Well said. Those of us at the bottom of the feeding chain have very little control over our time. Where I work, we are told to go to worthless meetings (“this is mandatory”), and most of them can be handled with an e-mail about procedure or policy changes. And yes, I think it is very often a power trip or someone has something to prove. So, we have to work around the time thieves and glean useful techniques and apply them where we can.

  • Stormbringer

    Well said. Those of us at the bottom of the feeding chain have very little control over our time. Where I work, we are told to go to worthless meetings (“this is mandatory”), and most of them can be handled with an e-mail about procedure or policy changes. And yes, I think it is very often a power trip or someone has something to prove. So, we have to work around the time thieves and glean useful techniques and apply them where we can.

  • Time management tips

    You have written good point to save our time but we can also save are more time if we implement a time management plan, respect our promises, write down to do things, plan your week, carry a notebook etc. this will also help us to save our more time.

  • Time management tips

    You have written good point to save our time but we can also save are more time if we implement a time management plan, respect our promises, write down to do things, plan your week, carry a notebook etc. this will also help us to save our more time.

  • Pingback: Time Management - Finding Some Personal Time

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  • fed up wiht time wasters

    good advice i have figured otu wiht “time wasters” is well- “hey glad you called you are just in time for our daily mopping routine feel free to brign over a mop it will get done twice as fast” recruit the bored attention seekers and they will either show how much they love you by granting you a freshly mopped floor or take off and head for the hills where they can waste someone elses precious time.I think they mostly want attention.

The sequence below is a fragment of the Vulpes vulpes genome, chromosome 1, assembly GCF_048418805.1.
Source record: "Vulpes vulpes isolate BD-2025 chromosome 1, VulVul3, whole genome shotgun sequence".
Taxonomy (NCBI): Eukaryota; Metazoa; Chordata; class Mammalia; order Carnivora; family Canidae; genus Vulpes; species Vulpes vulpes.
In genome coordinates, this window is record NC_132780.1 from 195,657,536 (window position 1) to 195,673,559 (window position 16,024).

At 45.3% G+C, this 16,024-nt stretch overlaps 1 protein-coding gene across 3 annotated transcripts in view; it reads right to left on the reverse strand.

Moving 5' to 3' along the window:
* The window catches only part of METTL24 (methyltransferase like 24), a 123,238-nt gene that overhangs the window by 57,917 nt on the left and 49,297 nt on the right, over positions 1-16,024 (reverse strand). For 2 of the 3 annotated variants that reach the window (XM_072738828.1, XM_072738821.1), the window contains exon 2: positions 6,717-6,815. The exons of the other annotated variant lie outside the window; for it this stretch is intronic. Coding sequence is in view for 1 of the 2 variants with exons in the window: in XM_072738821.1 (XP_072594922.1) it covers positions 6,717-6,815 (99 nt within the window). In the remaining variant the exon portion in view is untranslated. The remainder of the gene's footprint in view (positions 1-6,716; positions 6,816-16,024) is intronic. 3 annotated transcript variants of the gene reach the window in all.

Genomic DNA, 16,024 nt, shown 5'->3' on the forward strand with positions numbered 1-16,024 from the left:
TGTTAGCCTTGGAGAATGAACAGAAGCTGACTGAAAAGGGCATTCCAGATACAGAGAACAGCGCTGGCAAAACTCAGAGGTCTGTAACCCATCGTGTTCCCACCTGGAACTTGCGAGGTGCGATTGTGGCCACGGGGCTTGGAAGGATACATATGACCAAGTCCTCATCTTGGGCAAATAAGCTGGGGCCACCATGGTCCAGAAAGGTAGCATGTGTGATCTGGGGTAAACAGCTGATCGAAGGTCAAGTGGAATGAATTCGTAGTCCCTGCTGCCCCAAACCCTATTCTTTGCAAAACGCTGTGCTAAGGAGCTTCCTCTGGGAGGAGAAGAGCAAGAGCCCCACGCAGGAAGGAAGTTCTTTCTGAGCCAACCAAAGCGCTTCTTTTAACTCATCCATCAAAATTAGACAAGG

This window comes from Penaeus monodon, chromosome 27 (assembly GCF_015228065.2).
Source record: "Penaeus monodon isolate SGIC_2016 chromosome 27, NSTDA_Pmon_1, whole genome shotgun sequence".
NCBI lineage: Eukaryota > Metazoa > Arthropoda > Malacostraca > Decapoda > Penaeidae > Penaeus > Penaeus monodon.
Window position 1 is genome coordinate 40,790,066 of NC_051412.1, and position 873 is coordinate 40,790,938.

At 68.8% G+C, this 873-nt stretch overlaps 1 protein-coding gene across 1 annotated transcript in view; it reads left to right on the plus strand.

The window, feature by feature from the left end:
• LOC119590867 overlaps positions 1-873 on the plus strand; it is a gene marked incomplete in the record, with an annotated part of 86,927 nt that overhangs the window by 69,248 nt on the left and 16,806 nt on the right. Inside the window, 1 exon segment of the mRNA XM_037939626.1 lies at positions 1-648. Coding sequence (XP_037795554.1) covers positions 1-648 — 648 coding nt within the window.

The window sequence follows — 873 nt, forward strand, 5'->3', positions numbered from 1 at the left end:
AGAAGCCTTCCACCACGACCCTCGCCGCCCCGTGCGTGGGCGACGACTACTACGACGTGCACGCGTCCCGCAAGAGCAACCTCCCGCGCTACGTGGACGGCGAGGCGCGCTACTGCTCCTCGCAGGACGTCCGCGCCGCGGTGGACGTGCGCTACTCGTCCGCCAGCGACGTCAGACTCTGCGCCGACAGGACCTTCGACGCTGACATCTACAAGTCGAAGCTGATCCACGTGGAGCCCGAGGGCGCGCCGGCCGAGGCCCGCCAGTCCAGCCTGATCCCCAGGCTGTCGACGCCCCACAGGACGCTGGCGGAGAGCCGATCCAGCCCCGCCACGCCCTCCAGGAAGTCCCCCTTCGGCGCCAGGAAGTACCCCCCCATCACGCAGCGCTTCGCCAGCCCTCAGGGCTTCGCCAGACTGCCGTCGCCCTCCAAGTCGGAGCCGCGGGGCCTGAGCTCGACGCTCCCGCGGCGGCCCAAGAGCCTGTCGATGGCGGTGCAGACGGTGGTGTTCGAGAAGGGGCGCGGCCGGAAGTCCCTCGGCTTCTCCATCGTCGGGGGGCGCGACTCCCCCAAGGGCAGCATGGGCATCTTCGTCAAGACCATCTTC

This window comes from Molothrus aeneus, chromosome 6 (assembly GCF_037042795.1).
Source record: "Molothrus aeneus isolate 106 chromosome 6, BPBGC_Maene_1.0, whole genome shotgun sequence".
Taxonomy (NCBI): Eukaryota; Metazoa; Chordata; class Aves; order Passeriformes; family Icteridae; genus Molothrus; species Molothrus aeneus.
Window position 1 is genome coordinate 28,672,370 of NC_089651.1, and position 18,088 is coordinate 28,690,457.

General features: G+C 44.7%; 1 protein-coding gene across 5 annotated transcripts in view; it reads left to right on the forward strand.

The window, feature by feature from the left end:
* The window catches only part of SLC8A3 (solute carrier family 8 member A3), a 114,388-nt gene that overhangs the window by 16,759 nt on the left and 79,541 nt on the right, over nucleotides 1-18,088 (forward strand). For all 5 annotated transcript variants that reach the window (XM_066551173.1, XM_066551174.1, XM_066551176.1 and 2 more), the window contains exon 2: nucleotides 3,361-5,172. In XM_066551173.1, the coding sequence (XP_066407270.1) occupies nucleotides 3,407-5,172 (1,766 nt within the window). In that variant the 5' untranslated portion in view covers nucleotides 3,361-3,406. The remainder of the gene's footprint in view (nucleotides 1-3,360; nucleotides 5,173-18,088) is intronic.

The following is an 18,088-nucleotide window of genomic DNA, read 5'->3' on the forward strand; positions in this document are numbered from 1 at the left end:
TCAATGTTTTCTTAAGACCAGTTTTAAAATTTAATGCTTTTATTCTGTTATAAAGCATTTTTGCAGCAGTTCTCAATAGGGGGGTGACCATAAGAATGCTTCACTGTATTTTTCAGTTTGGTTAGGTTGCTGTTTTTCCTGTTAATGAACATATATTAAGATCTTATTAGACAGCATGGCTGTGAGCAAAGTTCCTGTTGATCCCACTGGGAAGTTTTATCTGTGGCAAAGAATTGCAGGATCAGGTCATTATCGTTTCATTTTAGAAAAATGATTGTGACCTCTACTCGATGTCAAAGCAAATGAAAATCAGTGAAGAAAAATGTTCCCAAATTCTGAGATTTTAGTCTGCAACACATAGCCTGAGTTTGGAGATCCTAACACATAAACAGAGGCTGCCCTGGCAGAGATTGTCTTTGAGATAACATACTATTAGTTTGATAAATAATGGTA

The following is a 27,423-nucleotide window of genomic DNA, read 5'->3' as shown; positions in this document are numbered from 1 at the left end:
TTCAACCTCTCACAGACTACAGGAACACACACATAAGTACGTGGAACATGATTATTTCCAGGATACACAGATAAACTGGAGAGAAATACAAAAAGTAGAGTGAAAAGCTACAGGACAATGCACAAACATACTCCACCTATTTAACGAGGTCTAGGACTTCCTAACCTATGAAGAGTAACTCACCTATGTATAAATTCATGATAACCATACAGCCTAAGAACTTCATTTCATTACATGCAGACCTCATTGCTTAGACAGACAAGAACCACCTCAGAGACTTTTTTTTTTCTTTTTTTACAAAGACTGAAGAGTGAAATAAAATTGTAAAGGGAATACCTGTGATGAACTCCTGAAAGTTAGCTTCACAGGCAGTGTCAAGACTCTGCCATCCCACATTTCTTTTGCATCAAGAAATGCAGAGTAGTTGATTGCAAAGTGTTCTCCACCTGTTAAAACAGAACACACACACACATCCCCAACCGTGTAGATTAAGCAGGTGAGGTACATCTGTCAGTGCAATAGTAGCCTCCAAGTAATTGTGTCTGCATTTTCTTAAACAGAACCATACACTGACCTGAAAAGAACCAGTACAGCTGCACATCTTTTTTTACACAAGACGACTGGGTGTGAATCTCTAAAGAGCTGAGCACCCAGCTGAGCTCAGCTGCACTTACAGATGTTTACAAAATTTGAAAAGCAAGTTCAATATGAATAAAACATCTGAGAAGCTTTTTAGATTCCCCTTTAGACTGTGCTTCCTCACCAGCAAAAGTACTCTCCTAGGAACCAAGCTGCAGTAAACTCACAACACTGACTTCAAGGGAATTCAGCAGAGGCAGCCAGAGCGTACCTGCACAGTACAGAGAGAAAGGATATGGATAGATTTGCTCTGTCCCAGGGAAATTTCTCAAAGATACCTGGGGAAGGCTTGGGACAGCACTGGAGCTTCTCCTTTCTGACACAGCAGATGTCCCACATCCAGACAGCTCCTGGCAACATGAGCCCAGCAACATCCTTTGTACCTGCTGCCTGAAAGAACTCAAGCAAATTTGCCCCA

• Chris

    Excellent advice, thank you. Here’s my recent story of a time waster. My new neighbour.

    We both decided it’d be good to meet for a cup of tea and chat to get to know each other a little as neighbours, so we arranged to meet at mine one night. I had even given her my number. The night came, and she didn’t show up at all, or txt or leave me a written message at my door. It was one of the reasons I had chosen to stay in that night too, and she just didn’t show up.

    A week later, she left me a message at my door apologising and saying that she had to dash out unexpectadely. She asked if I was going to be around on the Wednsday night. I told her I had somewhere to be later on that night, though I could meet her earlier on in the evening for quick catch up. I gave her a time to meet me and asked her to leave me a message if she couldn’t make it.

    The night came, and when it reached 7:30pm, she wasn’t there. An hour later, and she still hadn’t shown up, even though she was clearly still at her apartment. Now my time was up, and I had to go out. So I packed up my things, wrote her a short note pretty much letting her know that I understood that she may be busy, but I was busy too. Ended the note without trying to reschedule, and headed out to continue with my plans for the evening.

    See, I purposely arranged my night so that if she didn’t show up, it wouldn’t have completely disrupted my evening. My time is too precious, so I’m getting into the habit of doing that these days. I try not to associate with time wasters.

    • http://www.timemanagementninja.com/ Craig Jarrow

      Thanks for sharing.

      After they steal your time once… we tend not to let it happen again. :)